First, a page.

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Drug therapy for the human immunodeficiency virus (HIV) usually involves more than a single medication. This is to try and kill the virus at different stages as well as reduce the chance of the virus mutating and becoming drug resistant to any of the three or four types of antiviral medications you are taking. Your doctor may recommend Reyataz as part of your treatment if you have HIV.
Reyataz or generic Atazanavir is known as a protease inhibitor. Although there is no cure for the human immunodeficiency virus, there are many drugs that can help to reduce your viral load and delay the progression to acquired immune deficiency syndrome (AIDS) for many years. The generic alternative is not manufactured by the company that makes the brand product.
HIV is so efficient that its protein strings are compacted as one continuous string that will eventually need to be cut into smaller pieces. Protease is the enzyme that HIV enlists to do the cutting. The virus then uses the new HIV particles that allow cells to make replicas of themselves. Each new cell will make another cell with the viral DNA in it and carry on until you begin to notice the symptoms of HIV. By taking Reyataz, the protein strings cannot be sectioned off because the protein-cutting enzymes are blocked. Reyataz does not kill HIV, but it stops new viruses from replicating which will help decrease the amount of virus in your body.
When infected by HIV, the virus must find a host cell in order to make copies of itself. T-4 lymphocyte or T-helper cells are the target due to the protein on their surface called CD4 that HIV can bind to and hide its own DNA inside. As cells make new proteins to stay alive and reproduce itself, when an infected cell attempts to do this, it is actually making a new virus. This action is repeated time and again and you may notice your lymph nodes are swollen, you are fatigued, there’s unexplained weight loss, and diarrhea. Don’t wait for more symptoms to appear; see your doctor right away as early detection is the best way to keep viral numbers low and AIDS decades down the road.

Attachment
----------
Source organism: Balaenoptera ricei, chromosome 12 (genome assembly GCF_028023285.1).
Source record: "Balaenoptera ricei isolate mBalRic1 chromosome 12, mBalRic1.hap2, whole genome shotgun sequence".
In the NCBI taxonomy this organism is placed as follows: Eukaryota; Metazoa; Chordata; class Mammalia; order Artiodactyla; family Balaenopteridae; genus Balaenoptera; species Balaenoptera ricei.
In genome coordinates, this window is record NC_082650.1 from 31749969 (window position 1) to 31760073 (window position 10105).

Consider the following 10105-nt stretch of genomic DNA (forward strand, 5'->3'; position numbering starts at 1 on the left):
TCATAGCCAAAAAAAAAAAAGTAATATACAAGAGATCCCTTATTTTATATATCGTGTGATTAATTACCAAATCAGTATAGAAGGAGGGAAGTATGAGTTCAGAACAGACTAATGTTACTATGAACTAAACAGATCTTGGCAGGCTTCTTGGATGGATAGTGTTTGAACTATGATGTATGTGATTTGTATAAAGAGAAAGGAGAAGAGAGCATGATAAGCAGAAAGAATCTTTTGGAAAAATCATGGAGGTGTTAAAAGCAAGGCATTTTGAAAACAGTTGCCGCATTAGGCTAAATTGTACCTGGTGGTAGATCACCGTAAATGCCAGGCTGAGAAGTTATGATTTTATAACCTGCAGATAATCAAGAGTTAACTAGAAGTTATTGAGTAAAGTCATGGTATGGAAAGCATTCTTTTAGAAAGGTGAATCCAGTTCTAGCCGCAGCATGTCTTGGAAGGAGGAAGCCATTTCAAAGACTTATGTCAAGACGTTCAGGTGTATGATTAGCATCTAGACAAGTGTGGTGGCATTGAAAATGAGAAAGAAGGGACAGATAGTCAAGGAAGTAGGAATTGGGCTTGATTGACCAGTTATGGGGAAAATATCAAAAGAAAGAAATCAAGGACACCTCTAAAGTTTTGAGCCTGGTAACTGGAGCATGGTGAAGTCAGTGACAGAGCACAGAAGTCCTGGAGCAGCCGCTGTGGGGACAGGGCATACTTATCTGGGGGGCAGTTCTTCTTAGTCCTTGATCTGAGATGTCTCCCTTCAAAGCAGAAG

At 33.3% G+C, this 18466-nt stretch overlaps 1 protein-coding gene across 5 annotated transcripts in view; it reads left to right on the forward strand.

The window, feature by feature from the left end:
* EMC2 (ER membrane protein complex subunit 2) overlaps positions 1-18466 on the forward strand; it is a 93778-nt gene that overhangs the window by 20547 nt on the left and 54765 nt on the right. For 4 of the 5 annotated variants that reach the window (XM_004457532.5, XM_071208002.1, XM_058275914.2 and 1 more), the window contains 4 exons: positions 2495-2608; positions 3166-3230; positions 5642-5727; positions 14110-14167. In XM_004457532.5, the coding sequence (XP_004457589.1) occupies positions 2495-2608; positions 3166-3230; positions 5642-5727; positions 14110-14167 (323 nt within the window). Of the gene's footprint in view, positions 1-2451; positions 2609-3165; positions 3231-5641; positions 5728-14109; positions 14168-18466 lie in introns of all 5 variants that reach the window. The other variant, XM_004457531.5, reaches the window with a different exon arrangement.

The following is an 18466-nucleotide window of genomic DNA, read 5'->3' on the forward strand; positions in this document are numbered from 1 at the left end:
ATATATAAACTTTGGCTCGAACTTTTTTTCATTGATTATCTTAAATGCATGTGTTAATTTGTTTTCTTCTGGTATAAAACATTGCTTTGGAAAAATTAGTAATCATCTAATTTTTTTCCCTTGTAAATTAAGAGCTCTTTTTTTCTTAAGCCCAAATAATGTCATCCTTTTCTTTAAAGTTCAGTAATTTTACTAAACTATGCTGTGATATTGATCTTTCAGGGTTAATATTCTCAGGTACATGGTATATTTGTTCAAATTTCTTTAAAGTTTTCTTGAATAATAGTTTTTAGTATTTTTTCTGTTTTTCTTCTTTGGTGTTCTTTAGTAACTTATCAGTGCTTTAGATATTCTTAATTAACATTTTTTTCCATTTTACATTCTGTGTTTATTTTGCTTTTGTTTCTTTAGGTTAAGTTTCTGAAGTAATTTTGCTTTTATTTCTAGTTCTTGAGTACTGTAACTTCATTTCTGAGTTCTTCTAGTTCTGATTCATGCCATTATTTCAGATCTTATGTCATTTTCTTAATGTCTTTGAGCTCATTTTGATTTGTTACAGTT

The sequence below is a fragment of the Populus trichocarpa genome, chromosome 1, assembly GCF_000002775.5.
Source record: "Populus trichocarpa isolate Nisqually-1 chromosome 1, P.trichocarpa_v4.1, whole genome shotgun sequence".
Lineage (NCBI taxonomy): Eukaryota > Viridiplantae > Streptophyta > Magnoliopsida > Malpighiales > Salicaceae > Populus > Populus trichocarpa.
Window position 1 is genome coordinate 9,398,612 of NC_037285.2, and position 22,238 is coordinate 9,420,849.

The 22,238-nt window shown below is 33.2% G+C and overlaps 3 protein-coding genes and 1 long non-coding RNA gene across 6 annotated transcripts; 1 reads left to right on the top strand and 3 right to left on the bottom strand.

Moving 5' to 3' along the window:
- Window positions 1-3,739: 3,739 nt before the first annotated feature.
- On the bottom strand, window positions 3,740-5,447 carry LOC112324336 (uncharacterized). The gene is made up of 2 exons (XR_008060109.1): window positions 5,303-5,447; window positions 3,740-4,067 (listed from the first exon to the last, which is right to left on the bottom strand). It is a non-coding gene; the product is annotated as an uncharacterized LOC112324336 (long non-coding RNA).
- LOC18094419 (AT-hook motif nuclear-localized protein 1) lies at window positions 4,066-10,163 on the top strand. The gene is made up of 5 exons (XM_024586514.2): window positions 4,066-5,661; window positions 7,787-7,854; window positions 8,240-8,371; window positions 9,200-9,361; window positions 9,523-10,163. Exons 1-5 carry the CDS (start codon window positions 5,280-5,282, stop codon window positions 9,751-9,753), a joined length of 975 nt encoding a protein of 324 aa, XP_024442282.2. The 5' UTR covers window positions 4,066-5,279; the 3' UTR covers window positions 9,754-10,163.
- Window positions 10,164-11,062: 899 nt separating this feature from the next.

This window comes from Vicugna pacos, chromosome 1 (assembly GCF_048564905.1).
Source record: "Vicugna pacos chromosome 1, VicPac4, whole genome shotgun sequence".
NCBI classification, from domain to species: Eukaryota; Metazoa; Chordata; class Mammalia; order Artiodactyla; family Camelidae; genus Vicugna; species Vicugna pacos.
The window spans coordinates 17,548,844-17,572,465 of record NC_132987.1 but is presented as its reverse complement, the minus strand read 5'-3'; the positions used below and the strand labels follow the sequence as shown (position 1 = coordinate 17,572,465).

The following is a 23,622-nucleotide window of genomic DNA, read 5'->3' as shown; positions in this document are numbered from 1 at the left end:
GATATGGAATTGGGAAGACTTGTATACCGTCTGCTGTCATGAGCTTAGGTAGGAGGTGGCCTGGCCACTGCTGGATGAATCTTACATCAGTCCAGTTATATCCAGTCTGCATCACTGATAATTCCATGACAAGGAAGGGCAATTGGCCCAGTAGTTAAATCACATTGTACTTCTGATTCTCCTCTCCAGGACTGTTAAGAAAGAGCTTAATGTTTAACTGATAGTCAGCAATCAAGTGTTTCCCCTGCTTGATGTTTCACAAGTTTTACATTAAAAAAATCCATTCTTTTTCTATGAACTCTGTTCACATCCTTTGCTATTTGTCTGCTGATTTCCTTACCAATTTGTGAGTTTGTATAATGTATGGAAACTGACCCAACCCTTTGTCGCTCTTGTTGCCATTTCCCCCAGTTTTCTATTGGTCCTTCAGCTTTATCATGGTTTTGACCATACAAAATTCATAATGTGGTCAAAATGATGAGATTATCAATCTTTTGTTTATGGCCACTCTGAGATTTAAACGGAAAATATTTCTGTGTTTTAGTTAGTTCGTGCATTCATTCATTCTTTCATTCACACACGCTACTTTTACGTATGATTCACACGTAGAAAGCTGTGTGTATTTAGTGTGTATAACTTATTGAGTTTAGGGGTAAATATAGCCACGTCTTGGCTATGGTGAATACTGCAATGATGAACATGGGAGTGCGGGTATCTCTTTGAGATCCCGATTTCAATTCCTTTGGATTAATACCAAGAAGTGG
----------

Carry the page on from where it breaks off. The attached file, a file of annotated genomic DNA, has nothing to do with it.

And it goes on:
Tell your doctor if you are pregnant, may become pregnant, or are breast feeding before taking Reyataz so the risks and benefits can be explained to you. Discuss other medical conditions or allergies you have and list any OTC or Rx medications you currently take or use, including herbal remedies and dietary or vitamin supplements. Your doctor can then determine if Reyataz is right for you.
Do not stop any current drugs or start a new one without talking to your doctor first as this could cause interference with your HIV treatment. Taking Reyataz or other HIV medications will not stop you from transmitting this virus to others so caution must be taken in regards to your body fluids, including semen, saliva, and blood or sharing needles or syringes. Keep all medications out of children’s reach and never share meds with anyone else.